To be sure of having the most up-to-date schedule (Canada 3.0 has far more presentations than anyone could ever attend: fortunately, the on-line planning tool allows one and all to map their way through the two-day event and then save their schedule for easy access/update), I printed out my personalized event planner just prior to getting on the GO (the Greater Toronto Area’s commuter train) and jumping into the fray.
The 3:00 p.m. item, “Canadian Film Centre as an Economic Success Story (25th anniversary),” for me as a film critic was most certainly a must-see event. Uncertain as to which room it was to take place (my printed schedule—beyond the “Main Plenary”—offered no hints as to location; the breakout sessions (of which this was one of six) seen on the posted listings on the message board had no title that remotely matched my printout. Undaunted, I approached the CDMN registration desk to fill in the geographical blank.
Sadly, no one had any answer but suggested that CDMN’s “sister” conference (Graphic Animation and New Media) might—in fact—be hosting the event (this tied in nicely with the morning’s many references to collaboration). Alas, no one there could find hide nor hair of the CFC celebration but suggested I approach “the blonde lady” who knew all about everything taking place in Toronto’s cavernous Metro Convention Centre.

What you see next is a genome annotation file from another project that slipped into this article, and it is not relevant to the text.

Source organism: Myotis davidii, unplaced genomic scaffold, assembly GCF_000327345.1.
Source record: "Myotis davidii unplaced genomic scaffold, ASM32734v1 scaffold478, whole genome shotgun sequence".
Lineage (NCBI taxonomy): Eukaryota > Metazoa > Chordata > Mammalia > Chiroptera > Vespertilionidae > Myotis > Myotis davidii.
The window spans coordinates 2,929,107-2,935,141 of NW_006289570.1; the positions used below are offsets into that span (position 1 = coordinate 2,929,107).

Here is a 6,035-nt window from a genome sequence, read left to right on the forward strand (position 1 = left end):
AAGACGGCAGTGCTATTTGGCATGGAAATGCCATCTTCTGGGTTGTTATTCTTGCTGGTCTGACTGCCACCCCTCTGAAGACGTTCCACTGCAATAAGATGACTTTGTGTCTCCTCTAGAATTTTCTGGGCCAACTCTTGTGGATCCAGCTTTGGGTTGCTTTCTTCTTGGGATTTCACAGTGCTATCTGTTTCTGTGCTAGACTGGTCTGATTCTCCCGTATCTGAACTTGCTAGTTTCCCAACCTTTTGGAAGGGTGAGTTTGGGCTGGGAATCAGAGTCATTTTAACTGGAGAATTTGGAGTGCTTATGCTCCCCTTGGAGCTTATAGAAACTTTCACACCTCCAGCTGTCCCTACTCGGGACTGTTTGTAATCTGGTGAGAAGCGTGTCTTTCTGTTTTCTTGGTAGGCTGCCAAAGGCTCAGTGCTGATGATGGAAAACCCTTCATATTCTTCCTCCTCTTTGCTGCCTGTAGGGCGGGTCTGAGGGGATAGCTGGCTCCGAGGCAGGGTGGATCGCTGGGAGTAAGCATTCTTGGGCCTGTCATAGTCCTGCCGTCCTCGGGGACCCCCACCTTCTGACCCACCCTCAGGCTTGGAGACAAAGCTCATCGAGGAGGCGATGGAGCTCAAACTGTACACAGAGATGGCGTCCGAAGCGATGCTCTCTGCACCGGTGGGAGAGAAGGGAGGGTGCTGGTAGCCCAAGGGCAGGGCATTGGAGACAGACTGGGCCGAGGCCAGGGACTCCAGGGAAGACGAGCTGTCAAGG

The very helpful security agent had nothing further to add but managed to corral a bilingual CDMN staff member who, surely/bien sûr, would put me on course in both official languages.
After moving along with her to the third floor (most of the breakout sessions were on the second) she, in turn, lassoed another CDMN employee (blonde as well: belying the usual jokes) who suggested that perhaps the “Lights, Camera Action: Building Human Capital to Fuel Screen-based Industry Growth,” (Room 202 – CD) might well be the reborn session. Hilariously (do read on) I assured her that that couldn’t be it: “The CFC is all about ‘movies in the dark,’ not second-screen cinematic hijinks.”
Running out of alternatives, I scurried back down the escalator to Room 202, got redirected from 202 AB (“I Went to Y Combinator and came back to Canada to grow my business and here’s why”—how could I have overlooked that compelling topic?) to 202 CD and enquired of the sentry if this venue housed “Lights, Camera Action: Building Human Capital to Fuel Screen-based Industry Growth.”
“Oh no,” she offered with authority: “It’s been renamed ‘Nordicity.’” Once inside (the session now more than half over), instead of, expectantly, sipping champagne to celebrate CFC’s historic anniversary, I settled in to a panel that was led by Peter Lyman (Nordicity Senior Partner) and struggled to stay on course. Lyman was explaining why human capital is the key ingredient to producing such original digital content as Shaftesbury’s (represented by Christiana Jennings) Totally Amp’d (an original sitcom only available on the Internet) and Smiley Guy Studios’ (represented by Jonas Diamond) animated Odd Job Jack (also Net exclusive).
As interesting as all of this finally was (and the perfect set-up for the coming Netflix presentation by CEO Reed Hastings), a little voice in the back of my weary mind wondered how the CMDN’s “moonshot” could be achieved if the “Tale of Three Titles” couldn’t be fixed first.
Hearing later in the day that the 2014 Canada 3.0 for the first time ever would move out of Ontario—to Calgary (“Digital Innovation Enabling the Energy Economy” hosted by TR Tech), I could only hope that the mission statement of the Western enterprise (“To grow industry through [ICT] innovation”) might include the addition of a quality (see previous article) show guide that would be foolproof for writers who have never played a video game. JWR